But at that stage, BP was still a medium-sized oil company. With oil trading at $10 a barrel, Browne went hunting. In 1998, he bought Amoco in a $62 billion deal that catapulted BP into the major league.

In the space of just six years, Browne had managed to turn BP from a £16 billion company into a goliath with a market value of £108 billion. Mergers with Arco of the US and Burmah Castrol followed and brought stunning financial results, with total shareholder returns of 90 per cent between 1995 and 2000, compared with less than 40 per cent for Shell.

BP was named one of the world’s most admired companies by America’s Fortune Magazine and almost at a stroke, Browne found himself one of the world’s most powerful businessmen, dining with leaders of the Middle East including Colonel Gaddafi of Libya.

The Sun King was born.

More was to follow. BP was the first major Western oil and gas company to invest in Russia and Browne cemented the investment with regular visits to President Putin.

In the late 1990s, BP was the first oil company to offer action on climate change, as Browne promised to go “beyond petroleum”.

Along the way he had become a favourite of both Margaret Thatcher and Tony Blair, and was knighted in 1998 before becoming a life peer six years ago.

The friendship with the Prime Minister is so close that some gave BP the nickname Blair Petroleum. Despite the close links with government, and unlike his former boss Lord Simon, Browne never showed an interest in politics and never voted in the House of Lords.

The higher profile led to inevitable questions over his private life. The confirmed bachelor seemed wedded to the job and dedicated to his mother, Paula, a Holocaust survivor who lived with him.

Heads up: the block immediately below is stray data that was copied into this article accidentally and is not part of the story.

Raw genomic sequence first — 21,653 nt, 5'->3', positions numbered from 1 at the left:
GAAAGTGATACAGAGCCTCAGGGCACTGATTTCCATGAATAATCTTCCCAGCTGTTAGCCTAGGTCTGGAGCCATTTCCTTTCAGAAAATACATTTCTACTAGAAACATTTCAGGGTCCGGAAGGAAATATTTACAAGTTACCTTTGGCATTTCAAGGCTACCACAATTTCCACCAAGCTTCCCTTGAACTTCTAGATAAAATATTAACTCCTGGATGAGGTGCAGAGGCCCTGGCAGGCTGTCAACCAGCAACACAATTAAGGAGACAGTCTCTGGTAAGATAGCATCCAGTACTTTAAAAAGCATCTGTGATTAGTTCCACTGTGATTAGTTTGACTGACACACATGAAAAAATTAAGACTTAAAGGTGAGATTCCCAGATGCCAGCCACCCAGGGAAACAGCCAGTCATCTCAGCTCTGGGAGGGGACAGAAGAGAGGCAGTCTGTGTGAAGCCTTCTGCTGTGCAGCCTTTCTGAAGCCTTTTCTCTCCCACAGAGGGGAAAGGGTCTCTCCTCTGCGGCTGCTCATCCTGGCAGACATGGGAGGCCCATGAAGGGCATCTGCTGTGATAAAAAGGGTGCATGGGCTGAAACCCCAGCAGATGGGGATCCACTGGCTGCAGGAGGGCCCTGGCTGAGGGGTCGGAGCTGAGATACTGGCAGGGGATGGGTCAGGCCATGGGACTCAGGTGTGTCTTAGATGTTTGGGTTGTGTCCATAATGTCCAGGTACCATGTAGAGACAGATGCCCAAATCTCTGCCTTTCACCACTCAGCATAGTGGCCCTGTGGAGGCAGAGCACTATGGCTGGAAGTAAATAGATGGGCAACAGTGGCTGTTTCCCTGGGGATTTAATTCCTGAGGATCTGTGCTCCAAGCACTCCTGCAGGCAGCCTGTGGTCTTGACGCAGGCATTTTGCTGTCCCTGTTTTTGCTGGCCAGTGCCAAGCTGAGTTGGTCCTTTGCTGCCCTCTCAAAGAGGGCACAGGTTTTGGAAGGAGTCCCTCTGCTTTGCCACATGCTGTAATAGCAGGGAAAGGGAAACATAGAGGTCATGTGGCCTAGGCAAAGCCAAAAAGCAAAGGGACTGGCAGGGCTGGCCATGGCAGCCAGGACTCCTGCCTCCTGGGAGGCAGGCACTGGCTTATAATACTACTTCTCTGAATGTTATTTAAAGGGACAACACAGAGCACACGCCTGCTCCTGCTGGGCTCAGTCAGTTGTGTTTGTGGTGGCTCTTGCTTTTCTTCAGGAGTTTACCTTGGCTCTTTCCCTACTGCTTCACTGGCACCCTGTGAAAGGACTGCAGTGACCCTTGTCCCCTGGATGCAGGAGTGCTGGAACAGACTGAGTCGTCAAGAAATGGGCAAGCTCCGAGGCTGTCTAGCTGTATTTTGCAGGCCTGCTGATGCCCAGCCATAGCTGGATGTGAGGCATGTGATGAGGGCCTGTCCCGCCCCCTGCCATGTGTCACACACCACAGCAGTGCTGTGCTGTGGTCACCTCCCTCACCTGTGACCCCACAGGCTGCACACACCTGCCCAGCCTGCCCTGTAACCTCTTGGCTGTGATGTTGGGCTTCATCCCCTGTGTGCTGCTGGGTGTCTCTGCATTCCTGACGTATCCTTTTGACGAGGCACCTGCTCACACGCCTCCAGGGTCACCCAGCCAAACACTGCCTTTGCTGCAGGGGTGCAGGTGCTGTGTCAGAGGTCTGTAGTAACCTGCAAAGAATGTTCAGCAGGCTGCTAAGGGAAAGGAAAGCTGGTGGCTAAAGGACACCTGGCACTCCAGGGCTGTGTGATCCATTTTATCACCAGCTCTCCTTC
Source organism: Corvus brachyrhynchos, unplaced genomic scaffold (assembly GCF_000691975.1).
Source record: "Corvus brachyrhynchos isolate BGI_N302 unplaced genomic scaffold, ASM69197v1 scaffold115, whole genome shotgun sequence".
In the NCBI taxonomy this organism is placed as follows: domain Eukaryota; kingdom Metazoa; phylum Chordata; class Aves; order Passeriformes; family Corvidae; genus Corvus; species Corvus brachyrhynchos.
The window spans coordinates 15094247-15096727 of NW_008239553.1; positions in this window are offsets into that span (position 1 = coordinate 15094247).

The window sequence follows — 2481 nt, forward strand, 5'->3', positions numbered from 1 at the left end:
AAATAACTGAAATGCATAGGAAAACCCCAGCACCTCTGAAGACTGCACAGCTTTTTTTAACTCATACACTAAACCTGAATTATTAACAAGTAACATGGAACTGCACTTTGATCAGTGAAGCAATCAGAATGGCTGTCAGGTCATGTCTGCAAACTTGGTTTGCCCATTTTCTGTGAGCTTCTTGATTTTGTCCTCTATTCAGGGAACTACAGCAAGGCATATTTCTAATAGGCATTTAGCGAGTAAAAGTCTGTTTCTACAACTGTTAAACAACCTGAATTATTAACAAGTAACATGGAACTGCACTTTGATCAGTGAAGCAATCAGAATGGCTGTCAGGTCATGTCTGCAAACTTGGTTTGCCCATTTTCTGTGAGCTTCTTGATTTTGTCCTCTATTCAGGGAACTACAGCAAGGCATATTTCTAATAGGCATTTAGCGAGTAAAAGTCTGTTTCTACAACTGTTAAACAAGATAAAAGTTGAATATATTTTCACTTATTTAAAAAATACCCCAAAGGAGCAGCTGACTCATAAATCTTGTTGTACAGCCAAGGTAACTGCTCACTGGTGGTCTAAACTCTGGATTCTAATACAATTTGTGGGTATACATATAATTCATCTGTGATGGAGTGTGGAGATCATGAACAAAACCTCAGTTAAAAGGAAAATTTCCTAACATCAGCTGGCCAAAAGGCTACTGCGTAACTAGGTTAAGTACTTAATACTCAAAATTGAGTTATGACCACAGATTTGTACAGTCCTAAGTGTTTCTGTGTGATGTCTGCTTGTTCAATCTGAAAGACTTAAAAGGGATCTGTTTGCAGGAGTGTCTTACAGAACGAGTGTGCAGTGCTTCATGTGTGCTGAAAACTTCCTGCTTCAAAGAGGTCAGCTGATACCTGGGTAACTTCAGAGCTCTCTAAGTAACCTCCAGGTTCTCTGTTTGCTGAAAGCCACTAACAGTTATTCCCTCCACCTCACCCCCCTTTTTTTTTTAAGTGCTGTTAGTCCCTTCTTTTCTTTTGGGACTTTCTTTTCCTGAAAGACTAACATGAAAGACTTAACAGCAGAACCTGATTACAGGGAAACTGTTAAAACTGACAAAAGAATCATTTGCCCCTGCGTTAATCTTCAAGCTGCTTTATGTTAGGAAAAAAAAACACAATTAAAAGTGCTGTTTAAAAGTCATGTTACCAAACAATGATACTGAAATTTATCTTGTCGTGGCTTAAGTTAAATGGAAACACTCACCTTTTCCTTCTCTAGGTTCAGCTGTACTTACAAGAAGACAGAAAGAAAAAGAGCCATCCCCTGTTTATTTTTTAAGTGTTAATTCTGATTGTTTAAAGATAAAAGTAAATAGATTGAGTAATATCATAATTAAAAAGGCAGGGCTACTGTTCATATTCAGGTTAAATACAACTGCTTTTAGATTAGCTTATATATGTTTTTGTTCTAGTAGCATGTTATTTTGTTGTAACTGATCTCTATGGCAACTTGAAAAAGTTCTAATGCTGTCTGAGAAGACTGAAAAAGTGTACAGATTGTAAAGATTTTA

Former colleagues say Browne regarded his sexuality as a private matter and they never questioned him about it.

His mother’s death in 2000 marked a personal watershed. At the same time, Browne’s BP family was changing. The tight-knit group of formidable executives who had risen through the ranks with him all began to depart.

The elite club included Rodney Chase, BP’s former deputy chairman, who is now deputy chairman of Tesco, and Bryan Sanderson, former chairman of Bupa and Standard Chartered.

Others who overlapped with Browne included Dick Olver, chairman of BAE Systems, Chris Gibson-Smith of the London Stock Exchange and John Buchanan, chairman of Smith & Nephew.

Their departures changed the dynamics within BP. Some began to question whether Browne’s cult of personality had become too powerful. “He became too strong. Hubris took over,” says one long-term BP watcher.

Critics of Browne’s later years point to 2002 as a moment when things began to unravel. Browne was forced to concede that his production growth targets of seven per cent per year were unsustainable.

BP’s shares, which were trading in the 600p-650p range in 2000-01, collapsed to about 380p at the beginning of 2003.

But it was the explosion at BP’s Texas City refinery in 2005, which killed 15 people, that prompted serious questions about his management.

At the same time, Browne was on a collision course with his chairman, Peter Sutherland. Browne had been due to retire from BP when he turned 60 in February 2008, but speculation was rife in the City that he wanted to hang on.

After a bruising encounter with Sutherland, Browne agreed to leave at the end of 2008.

Then, on January 5 this year, Browne discovered that Mr Chevalier had contacted a tabloid to sell the story of their relationship. The scene was set for Tuesday’s denouement.

Had he stepped aside two years ago, he would have been remembered as the most admired British business leader of his generation. Instead, he is now leaving with his reputation in tatters.

He has paid a terrible price for his poor judgment but it would be a far greater tragedy if recent events were allowed to overshadow his legacy.

Like the original Sun King, Louis XIV, Browne proved to be human after all.